I do love the subtle touch on desktop which collapses the filter area if you scroll down the page to start viewing products, as they recognise that your behaviour has now shifted to browsing products rather than filtering.

Speed

Whether this is opening and using the mobile flyout menu or applying various filters across any devices, the speed of the browsing experience is excellent and really helps generate a positive, enjoyable attitude when shopping.

Product Page

Following on from the many excellent elements of Nixon’s browsing and filtering experience, once visitors are on the product page they won’t be disappointed.

Here are some of the highlights that Nixon is responsively delivering for visitors…

Cross selling

The ability to quickly move to other products in the range you are in is great, both in the main product image area on desktop and lower down the page on mobile.

Image quality and zoom level

Nixon provides big impact, high quality images which on desktop in particular means you get one of the most visual rich experiences when viewing enlarged images.

On saying this, zoom on tablet does need to be improved, and providing this facility on mobile would allow visitors to get closer to the details of products on these devices.

Image variety

Another best practice element of product pages is to provide visitors with enough images to get a true understanding and appreciation of products, and Nixon provide a range of alternative images for just this purpose.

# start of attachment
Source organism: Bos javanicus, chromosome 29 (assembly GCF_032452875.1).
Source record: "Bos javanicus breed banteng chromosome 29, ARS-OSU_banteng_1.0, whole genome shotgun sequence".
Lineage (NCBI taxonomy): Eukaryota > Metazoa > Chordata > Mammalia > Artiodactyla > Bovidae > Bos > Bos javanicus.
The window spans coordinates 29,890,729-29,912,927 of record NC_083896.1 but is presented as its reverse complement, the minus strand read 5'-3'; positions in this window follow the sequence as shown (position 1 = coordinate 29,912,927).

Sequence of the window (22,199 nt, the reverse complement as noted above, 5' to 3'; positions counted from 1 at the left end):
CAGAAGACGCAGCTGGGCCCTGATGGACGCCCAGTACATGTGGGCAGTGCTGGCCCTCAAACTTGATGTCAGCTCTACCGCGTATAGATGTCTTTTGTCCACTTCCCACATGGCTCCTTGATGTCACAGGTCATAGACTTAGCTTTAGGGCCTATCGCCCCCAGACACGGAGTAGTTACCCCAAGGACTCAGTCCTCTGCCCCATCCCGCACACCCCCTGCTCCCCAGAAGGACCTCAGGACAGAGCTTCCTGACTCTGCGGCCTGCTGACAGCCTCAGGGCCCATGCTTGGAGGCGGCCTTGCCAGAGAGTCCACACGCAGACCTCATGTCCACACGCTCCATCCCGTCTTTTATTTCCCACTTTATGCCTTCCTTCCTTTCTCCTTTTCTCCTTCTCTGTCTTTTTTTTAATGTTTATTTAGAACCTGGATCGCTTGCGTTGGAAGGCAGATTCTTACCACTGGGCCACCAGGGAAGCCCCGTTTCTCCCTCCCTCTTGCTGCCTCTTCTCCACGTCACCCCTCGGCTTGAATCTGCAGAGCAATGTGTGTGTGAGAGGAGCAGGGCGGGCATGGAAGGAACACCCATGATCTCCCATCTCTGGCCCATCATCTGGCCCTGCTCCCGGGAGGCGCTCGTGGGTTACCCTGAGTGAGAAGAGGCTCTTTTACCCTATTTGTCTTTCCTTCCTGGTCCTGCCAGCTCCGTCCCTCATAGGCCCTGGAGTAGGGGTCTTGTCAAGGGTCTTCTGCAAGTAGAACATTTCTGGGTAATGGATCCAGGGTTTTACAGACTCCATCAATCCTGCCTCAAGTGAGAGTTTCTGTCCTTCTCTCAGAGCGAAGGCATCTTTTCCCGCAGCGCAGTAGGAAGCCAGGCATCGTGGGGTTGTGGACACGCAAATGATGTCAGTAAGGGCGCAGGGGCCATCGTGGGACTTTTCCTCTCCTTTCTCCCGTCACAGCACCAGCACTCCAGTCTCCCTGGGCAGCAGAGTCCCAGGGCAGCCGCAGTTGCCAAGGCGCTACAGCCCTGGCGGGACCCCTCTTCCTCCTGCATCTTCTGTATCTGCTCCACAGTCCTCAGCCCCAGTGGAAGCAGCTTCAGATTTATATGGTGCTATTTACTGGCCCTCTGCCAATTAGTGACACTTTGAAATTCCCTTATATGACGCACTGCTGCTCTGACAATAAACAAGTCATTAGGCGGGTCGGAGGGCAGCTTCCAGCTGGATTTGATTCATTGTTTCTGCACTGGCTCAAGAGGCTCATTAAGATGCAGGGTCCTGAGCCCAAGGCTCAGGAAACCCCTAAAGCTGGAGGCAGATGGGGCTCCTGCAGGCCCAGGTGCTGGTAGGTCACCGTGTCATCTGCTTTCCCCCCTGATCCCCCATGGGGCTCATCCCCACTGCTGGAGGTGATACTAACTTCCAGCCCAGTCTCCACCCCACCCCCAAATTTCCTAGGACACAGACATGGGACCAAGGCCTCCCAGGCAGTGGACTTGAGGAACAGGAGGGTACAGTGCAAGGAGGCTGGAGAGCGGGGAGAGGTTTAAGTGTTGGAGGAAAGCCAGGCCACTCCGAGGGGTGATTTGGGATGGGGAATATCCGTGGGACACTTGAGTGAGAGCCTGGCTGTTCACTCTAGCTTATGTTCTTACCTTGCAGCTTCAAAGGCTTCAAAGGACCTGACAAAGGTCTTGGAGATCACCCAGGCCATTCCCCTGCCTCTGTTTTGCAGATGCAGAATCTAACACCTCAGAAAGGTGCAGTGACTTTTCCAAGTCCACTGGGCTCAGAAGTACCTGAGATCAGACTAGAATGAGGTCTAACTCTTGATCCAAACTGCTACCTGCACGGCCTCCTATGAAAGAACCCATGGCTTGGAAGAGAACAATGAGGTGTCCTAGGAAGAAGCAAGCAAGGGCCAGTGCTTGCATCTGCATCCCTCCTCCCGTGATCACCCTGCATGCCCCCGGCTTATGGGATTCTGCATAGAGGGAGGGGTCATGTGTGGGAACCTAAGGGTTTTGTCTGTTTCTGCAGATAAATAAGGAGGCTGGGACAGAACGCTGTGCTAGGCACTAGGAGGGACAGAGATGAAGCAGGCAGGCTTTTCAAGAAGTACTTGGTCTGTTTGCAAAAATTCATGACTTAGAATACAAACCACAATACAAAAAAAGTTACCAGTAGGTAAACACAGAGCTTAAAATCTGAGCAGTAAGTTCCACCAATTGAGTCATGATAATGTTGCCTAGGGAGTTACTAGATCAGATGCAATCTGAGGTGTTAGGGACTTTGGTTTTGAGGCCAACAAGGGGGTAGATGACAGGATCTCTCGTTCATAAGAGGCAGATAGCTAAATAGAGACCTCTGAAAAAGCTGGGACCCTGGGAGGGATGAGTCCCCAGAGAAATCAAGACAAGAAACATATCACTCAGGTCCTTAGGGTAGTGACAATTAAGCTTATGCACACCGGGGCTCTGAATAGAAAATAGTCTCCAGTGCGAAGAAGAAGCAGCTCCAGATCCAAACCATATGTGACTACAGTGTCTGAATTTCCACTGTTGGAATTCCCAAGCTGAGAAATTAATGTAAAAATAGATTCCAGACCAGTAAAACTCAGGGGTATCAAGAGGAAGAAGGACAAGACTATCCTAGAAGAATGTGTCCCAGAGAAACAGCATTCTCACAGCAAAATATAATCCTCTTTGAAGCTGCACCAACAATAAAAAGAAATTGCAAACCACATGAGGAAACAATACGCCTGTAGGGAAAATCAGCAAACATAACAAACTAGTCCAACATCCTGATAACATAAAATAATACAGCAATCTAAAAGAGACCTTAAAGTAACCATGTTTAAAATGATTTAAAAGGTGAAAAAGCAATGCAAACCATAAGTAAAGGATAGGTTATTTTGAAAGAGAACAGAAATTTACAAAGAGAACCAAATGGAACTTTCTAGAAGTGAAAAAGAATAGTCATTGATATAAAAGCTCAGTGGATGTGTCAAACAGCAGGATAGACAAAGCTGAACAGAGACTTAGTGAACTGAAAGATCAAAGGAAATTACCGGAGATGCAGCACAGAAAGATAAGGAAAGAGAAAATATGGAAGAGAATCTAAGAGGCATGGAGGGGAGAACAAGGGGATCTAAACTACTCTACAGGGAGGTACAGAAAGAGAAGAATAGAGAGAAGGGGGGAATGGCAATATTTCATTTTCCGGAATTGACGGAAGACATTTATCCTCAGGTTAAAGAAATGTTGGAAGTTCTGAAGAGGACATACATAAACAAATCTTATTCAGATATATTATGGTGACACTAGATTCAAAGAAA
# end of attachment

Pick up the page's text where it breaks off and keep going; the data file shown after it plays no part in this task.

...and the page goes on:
Subtle positioning

Visit a product page on your mobile and you are positioned so that you can’t see the browser bar or the thin Nixon header area – you are immediately focussed on the product title and image

Subtle re-positioning

Try this yourself on a mobile – when you change the colour of a product there is a subtle position change that takes you up to the updated product image. It’s not rocket science but the simplicity at which Nixon deliver this is a super UX touch.

One big primary CTA

Across devices there is no argument as to what it is Nixon are wanting you to do with their add to cart button. If I’m being picky perhaps it could be full width on mobile

Editorial content

Nixon is one of the retailers who recognises the importance of delivering high quality editorial content in both written and visual form. The product pages typically feature both text and video content to engage visitors and sell their brand and proposition.

Summary

This is the first of two articles looking at the user experience of the responsive Nixon website. I was initially drawn to the website due to one of our clients asking us specifically to help them deliver a best in class navigation and filtering experience with responsive design.

As more and more retail brands are going responsive, hats off to the Nixon team for delivering some exceptional examples as described in this post.

Questions to you

  • Which other retailers do you feel are doing responsive e-commerce really well and why?
  • Are there any other good examples of providing multi-faceted navigation responsively?
  • Which retail brands do you expect will be fully responsive by 2014?
  • Is responsive design just a fad and we should all move along?!